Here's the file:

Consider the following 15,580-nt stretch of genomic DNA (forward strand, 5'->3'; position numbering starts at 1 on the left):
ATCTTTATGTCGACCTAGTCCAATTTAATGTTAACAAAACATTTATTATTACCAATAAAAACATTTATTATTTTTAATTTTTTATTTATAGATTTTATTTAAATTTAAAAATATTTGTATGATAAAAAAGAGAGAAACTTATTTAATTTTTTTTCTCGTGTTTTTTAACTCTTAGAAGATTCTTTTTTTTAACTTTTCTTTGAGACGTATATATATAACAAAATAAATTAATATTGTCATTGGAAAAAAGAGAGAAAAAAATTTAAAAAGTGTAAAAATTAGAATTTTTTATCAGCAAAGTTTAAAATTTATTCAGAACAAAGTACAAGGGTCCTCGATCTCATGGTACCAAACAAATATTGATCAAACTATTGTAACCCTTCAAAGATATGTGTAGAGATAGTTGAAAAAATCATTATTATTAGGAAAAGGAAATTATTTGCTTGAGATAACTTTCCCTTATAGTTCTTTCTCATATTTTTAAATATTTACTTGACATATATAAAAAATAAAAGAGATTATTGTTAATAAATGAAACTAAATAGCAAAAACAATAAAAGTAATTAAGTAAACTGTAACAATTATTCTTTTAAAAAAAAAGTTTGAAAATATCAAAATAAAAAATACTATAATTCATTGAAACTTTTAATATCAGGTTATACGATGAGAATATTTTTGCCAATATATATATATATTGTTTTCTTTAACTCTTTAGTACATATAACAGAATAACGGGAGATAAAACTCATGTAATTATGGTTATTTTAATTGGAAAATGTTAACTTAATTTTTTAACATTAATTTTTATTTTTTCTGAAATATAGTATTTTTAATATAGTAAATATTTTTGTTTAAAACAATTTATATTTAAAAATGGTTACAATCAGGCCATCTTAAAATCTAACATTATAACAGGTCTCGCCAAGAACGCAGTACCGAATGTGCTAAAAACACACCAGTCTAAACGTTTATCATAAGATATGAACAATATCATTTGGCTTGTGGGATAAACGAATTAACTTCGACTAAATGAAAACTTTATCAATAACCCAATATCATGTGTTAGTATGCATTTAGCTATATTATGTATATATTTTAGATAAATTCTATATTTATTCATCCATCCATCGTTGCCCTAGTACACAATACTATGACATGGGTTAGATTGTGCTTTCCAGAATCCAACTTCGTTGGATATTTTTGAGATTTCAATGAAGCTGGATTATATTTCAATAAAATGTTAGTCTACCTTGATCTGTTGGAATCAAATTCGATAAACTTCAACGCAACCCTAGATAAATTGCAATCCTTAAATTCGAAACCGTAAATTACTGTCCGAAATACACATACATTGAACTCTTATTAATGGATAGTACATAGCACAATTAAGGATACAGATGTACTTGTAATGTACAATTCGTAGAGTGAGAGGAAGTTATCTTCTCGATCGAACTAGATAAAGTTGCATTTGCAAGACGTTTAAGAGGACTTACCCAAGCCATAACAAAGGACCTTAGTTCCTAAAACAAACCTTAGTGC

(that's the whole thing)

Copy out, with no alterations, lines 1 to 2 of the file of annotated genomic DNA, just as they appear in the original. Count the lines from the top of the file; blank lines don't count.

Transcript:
Consider the following 15,580-nt stretch of genomic DNA (forward strand, 5'->3'; position numbering starts at 1 on the left):
ATCTTTATGTCGACCTAGTCCAATTTAATGTTAACAAAACATTTATTATTACCAATAAAAACATTTATTATTTTTAATTTTTTATTTATAGATTTTATTTAAATTTAAAAATATTTGTATGATAAAAAAGAGAGAAACTTATTTAATTTTTTTTCTCGTGTTTTTTAACTCTTAGAAGATTCTTTTTTTTAACTTTTCTTTGAGACGTATATATATAACAAAATAAATTAATATTGTCATTGGAAAAAAGAGAGAAAAAAATTTAAAAAGTGTAAAAATTAGAATTTTTTATCAGCAAAGTTTAAAATTTATTCAGAACAAAGTACAAGGGTCCTCGATCTCATGGTACCAAACAAATATTGATCAAACTATTGTAACCCTTCAAAGATATGTGTAGAGATAGTTGAAAAAATCATTATTATTAGGAAAAGGAAATTATTTGCTTGAGATAACTTTCCCTTATAGTTCTTTCTCATATTTTTAAATATTTACTTGACATATATAAAAAATAAAAGAGATTATTGTTAATAAATGAAACTAAATAGCAAAAACAATAAAAGTAATTAAGTAAACTGTAACAATTATTCTTTTAAAAAAAAAGTTTGAAAATATCAAAATAAAAAATACTATAATTCATTGAAACTTTTAATATCAGGTTATACGATGAGAATATTTTTGCCAATATATATATATATTGTTTTCTTTAACTCTTTAGTACATATAACAGAATAACGGGAGATAAAACTCATGTAATTATGGTTATTTTAATTGGAAAATGTTAACTTAATTTTTTAACATTAATTTTTATTTTTTCTGAAATATAGTATTTTTAATATAGTAAATATTTTTGTTTAAAACAATTTATATTTAAAAATGGTTACAATCAGGCCATCTTAAAATCTAACATTATAACAGGTCTCGCCAAGAACGCAGTACCGAATGTGCTAAAAACACACCAGTCTAAACGTTTATCATAAGATATGAACAATATCATTTGGCTTGTGGGATAAACGAATTAACTTCGACTAAATGAAAACTTTATCAATAACCCAATATCATGTGTTAGTATGCATTTAGCTATATTATGTATATATTTTAGATAAATTCTATATTTATTCATCCATCCATCGTTGCCCTAGTACACAATACTATGACATGGGTTAGATTGTGCTTTCCAGAATCCAACTTCGTTGGATATTTTTGAGATTTCAATGAAGCTGGATTATATTTCAATAAAATGTTAGTCTACCTTGATCTGTTGGAATCAAATTCGATAAACTTCAACGCAACCCTAGATAAATTGCAATCCTTAAATTCGAAACCGTAAATTACTGTCCGAAATACACATACATTGAACTCTTATTAATGGATAGTACATAGCACAATTAAGGATACAGATGTACTTGTAATGTACAATTCGTAGAGTGAGAGGAAGTTATCTTCTCGATCGAACTAGATAAAGTTGCATTTGCAAGACGTTTAAGAGGACTTACCCAAGCCATAACAAAGGACCTTAGTTCCTAAAACAAACCTTAGTGC